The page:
New hypervelocity star discovered by Utah-led team
A new hypervelocity star discovered by a University of Utah-led team is the closest and one of the brightest of its kind identified so far and could help shed new light on the mysterious dark matter that makes up a large part of our galaxy.
The new star is moving at more than 1 million mph, about three times faster than average. Scientists believe it got started on its high-speed path by a supermassive black hole at the center of the Milky Way.
It once was part of a pair of stars but detached from its partner after the two got too close to the black hole.
"The black hole has really strong gravity," explained Zheng Zheng, an assistant professor at the U. and lead author of a study published in Astrophysical Journal Letters by a team of American and Chinese astronomers. "When the pair of stars moves closer to the black hole, the gravity is so strong ... it makes the two stars separate from each other."
One of the stars was drawn into the black hole's orbit or possibly sucked inside and the other catapulted into space at tremendous speed. It's now been traveling for some 32 million years and is in the Milky Way's halo of dark matter.
"Dark matter is totally different from the matter we're familiar with," Zheng said. "We have knowledge of dark matter from its gravitational effect on other objects [but] ... we don't know what it is."
Astronomers can learn more about the substance by monitoring the star's position and watching how its motion is affected.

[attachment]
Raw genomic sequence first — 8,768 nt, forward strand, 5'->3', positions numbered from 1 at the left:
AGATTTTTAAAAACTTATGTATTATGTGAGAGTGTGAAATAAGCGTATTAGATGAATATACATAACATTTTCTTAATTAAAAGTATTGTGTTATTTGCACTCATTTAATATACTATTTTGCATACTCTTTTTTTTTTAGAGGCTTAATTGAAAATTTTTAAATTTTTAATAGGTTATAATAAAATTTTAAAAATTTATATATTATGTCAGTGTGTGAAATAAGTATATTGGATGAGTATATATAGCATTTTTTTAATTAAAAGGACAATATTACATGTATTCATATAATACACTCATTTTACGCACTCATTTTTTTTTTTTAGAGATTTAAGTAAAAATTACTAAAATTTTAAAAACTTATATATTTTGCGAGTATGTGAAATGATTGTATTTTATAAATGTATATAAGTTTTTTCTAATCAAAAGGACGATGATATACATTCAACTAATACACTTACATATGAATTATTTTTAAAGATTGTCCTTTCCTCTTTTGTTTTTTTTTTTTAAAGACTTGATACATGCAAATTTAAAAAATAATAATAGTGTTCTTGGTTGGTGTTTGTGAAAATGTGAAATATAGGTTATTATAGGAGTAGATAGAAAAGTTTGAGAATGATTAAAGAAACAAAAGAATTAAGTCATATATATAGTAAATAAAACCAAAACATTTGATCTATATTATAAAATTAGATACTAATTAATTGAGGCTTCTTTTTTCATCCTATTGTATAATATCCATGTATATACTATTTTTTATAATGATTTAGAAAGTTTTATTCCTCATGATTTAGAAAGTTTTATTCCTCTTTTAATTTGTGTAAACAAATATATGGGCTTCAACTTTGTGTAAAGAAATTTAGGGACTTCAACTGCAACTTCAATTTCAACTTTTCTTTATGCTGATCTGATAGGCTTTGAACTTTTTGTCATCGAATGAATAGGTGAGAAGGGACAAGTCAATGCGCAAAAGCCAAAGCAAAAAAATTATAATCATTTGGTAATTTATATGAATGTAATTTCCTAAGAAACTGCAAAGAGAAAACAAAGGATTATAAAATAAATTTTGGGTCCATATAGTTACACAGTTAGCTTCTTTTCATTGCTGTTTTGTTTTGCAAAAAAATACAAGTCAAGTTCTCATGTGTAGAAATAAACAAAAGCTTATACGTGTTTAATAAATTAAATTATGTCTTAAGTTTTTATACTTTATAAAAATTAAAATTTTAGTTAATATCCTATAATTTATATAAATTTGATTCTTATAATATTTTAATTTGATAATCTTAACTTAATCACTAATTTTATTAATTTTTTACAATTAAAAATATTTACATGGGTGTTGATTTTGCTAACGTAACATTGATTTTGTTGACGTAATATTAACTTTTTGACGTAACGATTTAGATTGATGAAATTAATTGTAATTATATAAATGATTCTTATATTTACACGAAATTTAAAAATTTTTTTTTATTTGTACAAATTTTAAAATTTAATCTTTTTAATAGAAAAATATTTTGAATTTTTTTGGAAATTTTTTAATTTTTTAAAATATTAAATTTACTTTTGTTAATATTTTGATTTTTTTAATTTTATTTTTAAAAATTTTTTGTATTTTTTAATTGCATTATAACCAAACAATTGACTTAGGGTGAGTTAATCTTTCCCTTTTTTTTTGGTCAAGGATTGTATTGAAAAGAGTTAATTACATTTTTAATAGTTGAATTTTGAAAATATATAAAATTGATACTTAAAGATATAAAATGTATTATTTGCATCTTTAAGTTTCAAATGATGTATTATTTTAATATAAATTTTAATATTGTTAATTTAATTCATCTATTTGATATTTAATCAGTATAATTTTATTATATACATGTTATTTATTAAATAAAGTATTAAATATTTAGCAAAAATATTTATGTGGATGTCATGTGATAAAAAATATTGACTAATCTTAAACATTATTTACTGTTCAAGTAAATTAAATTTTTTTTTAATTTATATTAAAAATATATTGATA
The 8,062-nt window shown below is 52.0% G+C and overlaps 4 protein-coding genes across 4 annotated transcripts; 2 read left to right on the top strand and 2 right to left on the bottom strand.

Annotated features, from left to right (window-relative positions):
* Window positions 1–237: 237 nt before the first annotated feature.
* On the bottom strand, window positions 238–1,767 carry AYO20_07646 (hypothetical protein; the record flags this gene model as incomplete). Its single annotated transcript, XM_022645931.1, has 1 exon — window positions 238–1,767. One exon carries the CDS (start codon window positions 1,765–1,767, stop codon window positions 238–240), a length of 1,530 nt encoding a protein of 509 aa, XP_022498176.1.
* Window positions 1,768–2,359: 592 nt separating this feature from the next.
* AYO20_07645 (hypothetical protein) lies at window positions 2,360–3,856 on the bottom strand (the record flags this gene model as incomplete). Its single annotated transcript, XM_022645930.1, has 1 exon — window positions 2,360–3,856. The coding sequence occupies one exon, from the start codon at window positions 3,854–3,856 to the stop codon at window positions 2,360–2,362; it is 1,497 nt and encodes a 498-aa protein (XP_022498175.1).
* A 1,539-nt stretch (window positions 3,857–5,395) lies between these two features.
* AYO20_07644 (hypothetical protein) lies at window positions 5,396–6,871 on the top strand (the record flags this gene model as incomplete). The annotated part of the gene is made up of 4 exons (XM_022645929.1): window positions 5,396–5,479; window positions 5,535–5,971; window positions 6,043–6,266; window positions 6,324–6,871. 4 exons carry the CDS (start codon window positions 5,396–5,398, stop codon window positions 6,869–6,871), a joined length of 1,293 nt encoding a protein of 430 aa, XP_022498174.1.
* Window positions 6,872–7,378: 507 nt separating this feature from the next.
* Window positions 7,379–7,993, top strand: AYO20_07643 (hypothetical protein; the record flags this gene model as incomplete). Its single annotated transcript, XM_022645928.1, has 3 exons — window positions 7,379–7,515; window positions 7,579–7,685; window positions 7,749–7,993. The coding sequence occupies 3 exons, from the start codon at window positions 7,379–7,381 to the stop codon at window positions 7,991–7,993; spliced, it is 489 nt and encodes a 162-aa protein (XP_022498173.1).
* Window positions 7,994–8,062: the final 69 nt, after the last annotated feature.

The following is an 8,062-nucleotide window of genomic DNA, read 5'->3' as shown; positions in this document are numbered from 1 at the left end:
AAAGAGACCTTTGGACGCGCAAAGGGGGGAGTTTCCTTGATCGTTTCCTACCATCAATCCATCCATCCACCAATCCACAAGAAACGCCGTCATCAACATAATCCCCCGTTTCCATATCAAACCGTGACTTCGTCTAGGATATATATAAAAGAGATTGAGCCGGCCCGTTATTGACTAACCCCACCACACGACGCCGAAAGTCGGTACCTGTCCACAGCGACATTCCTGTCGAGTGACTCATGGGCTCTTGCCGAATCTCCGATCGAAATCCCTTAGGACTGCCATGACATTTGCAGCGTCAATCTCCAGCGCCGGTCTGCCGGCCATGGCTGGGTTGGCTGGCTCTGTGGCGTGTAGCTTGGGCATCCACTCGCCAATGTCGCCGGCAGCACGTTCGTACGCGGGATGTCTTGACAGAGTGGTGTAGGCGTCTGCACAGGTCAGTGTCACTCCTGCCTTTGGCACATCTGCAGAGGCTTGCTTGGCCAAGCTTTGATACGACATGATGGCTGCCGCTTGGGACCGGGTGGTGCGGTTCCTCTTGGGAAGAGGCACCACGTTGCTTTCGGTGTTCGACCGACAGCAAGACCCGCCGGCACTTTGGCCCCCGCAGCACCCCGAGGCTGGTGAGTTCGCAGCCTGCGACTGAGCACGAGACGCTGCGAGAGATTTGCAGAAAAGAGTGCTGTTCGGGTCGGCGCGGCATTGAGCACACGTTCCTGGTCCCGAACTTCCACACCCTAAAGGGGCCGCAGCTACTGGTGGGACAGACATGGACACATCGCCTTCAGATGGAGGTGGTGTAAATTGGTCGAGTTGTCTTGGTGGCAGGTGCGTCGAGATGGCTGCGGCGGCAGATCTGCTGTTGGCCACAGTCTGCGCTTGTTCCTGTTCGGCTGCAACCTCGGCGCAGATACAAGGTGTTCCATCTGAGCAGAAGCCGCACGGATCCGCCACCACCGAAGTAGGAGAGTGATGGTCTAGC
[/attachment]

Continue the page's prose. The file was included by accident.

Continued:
The star can also tell researchers more about the black hole that originally created it, Zheng said.
"So far, this star is the nearest, so it's very easy to do follow-up study," he said. It's one of about 20 hypervelocity stars that have been found during the past decade.
Even though the new star, dubbed LAMOST-HVS1, is the closest one to Earth, it's still about 249 quadrillion miles from this planet. (A quadrillion is 1 million billion).
Astronomers discovered the star using the Large Sky Area Multi-Object Fiber Spectroscopic Telescope, which is 110 miles northeast of Beijing.
With a 13.1-foot-wide aperture, the telescope captures light-wavelength readings of up to 4,000 stars at once. These "spectra" can show researchers the stars' velocity, temperature, luminosity and size.
The new star is nine times more massive than our sun, but researchers say the chances of the black hole hurling a star toward Earth are low. It creates a hypervelocity star only once every 100,000 years, and the possible trajectories of stars nearby don't appear to pose any danger.